Overstory #22 - Pioneering Difficult Sites
In past editions of The Overstory we covered observing patterns of nature to help design agroforestry systems (Overstory #9), and using plant succession to make more efficient use of space over time (Overstory #10). This issue uses both concepts of observation of nature and natural succession to pioneer disturbed or severely degraded lands.
"Pioneering" is a natural process that takes place in the first stage of succession after land is disturbed. Natural pioneering begins on land that is newly formed or newly exposed, such as lava flows or land exposed after a glacier retreats, when there is no organic matter, seeds, or vegetation on the site. On these sites, nature has to start from scratch. Pioneering can also be observed following severe man-made or natural disturbances, such as deforestation, fire, landslides, etc.. On these of sites, there are still some (usually minimal) resources such as certain seeds, some organic matter and soil microbes.
To ponder: In which of the following environments could pioneering be observed?
A) recent lava flow
B) abandoned sugarcane land
C) downtown Los Angeles
D) an ancient rainforest
The best place to learn species and techniques you can use to restore your area is to start out by observing how nature pioneers land in your area. Here on the Island of Hawaii (also known as The Volcano Island), we have the privilege of observing first hand the natural processes that occur on new lava flows. Because there are lava flows of many different ages bordering one another, one can observe how bare expanses of lava are converted to a forest. The process of pioneering on lava flows is instructive for pioneering other area.
Lava flows in Hawaii are always colonized by plants (except at extremely high elevations). The kind of plants and length of time in which colonization takes place depends mainly on rainfall and elevation, and, of course, which plants are present in the area. There is a succession of plants involved in the process of forest establishment. Initially without plant cover, the lava field lays exposed to sun and wind, and presents a very hostile environment for most plants. Certain plants such as lichens, ferns and a pioneering native tree species (ohia-lehua) can tolerate these harsh conditions and often appear first on the lava. These early pioneers establish themselves in the most sheltered pockets and crevasses, where they can gather scarce moisture and nutrients.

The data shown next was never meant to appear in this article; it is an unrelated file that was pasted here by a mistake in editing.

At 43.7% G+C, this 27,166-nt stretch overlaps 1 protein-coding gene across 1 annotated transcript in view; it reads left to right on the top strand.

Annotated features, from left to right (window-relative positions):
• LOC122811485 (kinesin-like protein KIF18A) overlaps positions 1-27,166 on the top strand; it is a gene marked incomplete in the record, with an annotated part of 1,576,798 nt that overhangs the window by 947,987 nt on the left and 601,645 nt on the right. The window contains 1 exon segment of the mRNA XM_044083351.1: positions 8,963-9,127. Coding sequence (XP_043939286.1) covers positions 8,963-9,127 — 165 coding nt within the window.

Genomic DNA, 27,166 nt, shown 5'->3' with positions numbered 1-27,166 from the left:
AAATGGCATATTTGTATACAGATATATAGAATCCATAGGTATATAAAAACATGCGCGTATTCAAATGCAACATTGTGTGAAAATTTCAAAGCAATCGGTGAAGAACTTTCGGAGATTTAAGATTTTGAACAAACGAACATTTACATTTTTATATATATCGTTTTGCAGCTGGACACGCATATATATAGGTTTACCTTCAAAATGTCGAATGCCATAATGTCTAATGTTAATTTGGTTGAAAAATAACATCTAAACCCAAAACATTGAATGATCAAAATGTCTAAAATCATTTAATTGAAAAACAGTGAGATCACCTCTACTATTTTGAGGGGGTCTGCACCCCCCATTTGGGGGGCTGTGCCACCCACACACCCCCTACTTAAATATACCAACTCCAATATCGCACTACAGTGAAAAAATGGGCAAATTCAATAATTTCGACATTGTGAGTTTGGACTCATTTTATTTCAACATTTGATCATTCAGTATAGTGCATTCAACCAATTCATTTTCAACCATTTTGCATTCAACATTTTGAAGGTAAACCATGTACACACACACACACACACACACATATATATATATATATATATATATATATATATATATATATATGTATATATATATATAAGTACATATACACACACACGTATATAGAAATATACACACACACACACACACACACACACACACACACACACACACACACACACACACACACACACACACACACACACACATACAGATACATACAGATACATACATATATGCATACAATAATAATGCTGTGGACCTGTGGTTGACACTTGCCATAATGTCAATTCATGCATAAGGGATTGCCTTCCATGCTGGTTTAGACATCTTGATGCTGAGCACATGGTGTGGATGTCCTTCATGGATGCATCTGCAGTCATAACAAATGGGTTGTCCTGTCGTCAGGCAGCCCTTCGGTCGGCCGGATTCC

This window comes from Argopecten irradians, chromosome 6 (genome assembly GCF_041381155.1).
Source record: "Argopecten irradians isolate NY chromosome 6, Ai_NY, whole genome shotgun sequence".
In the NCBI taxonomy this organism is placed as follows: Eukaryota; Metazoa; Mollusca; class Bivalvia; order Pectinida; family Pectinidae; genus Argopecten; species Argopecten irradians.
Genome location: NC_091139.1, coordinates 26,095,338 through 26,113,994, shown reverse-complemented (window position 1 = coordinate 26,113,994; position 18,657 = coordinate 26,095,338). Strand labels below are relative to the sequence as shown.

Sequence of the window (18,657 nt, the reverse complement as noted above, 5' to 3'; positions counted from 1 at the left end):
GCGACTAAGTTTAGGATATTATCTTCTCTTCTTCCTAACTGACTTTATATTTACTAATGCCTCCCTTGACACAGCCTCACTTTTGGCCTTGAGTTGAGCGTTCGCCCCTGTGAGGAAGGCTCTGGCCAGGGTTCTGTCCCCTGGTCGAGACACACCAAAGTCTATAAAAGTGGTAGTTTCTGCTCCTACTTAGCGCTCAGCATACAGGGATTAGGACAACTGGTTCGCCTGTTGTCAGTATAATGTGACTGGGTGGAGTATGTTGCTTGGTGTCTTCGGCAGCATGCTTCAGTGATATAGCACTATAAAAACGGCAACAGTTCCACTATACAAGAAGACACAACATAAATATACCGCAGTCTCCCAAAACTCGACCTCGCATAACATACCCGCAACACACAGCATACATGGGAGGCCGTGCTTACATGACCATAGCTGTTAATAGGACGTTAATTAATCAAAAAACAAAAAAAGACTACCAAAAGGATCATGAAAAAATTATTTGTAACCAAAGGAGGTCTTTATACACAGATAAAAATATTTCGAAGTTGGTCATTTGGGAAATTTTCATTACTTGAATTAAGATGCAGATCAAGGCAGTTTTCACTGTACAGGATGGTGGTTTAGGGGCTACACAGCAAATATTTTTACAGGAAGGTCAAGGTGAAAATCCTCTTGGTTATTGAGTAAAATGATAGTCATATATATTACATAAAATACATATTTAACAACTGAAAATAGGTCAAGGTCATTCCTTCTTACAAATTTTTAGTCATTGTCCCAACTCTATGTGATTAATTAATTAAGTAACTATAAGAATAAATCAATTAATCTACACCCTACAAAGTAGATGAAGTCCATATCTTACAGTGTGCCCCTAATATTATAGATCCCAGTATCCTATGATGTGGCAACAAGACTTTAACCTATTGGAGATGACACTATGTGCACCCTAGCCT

The early colonists begin to form deposits of organic matter in the lava, laying a foundation for other plants to get a foothold. Organic matter plays an essential role in lava: it is the basis for soil fertility and moisture retention. Soon, a sparse litter layer appears in the protected pockets, consisting of the residues of early pioneers. Over time, other plants will find their way to these fertile niches and become established underneath the cover of the original plants. This represents the beginning of the forest, when plants begin to grow in layers, each succeeding plant making use of the increased fertility and protection offered by earlier pioneers, until a forest is established.
To ponder: If you were working with pioneering a difficult site, where would you start?
A) on the windy, exposed ridges
B) in sheltered depressions/crevasses
The key players in the process of succession described above are pioneering plants. These plants have the ability to establish themselves in harsh, difficult conditions. Pioneers lend shade and fertility to the environment, altering it and ultimately facilitating the establishment of plants that can thrive in the improved conditions. Eventually, as the more tender plants become established and the environment continues to diversify and improve, the pioneers will be succeeded.
Pioneering is a pattern of nature, and it can be aided and accelerated by people to restore productivity to damaged or degraded lands. If you are starting from a cleared or damaged area or young lava flow, you may encourage this process by planting species which are natural pioneers. Such species tend to have common characteristics: they grow rapidly, tolerate poor soils, are often drought tolerant, are relatively short lived, prefer full sun, and can survive in rocky, exposed soils. There are no universal pioneer species--instead of going by a list, we suggest using the species that grow spontaneously in your area.
Pioneer plants change the environment by:
- adding organic matter
- regulating temperatures (less extremes of hot/cold)
- providing shade
- protecting from winds
- breaking up physical barriers to extensive root growth (rock and hard pan)
About the Authors
Kim M. Wilkinson is the Education Director for Permanent Agriculture Resources and editor of The Overstory. She has B.A. degrees in Anthropology and Ecology from Emory University.
Craig R. Elevitch is an agroforestry specialist with more than ten years of public and private sector experience in tropical agroforest and forest management. He has a M.S. degree in Electrical Engineering (Dynamical Systems) from Cornell University.
Related Editions to The Overstory
- The Overstory #70--Rhizosphere
- The Overstory #61--Effects of Trees on Soils
- The Overstory #27--Foster Ecosystems
- The Overstory #20--Five Fertility Principles
- The Overstory #10--Sequential Planting
- The Overstory #8--Mycorrhizae
- The Overstory #4--Nitrogen Fixing Trees--A Brief Introduction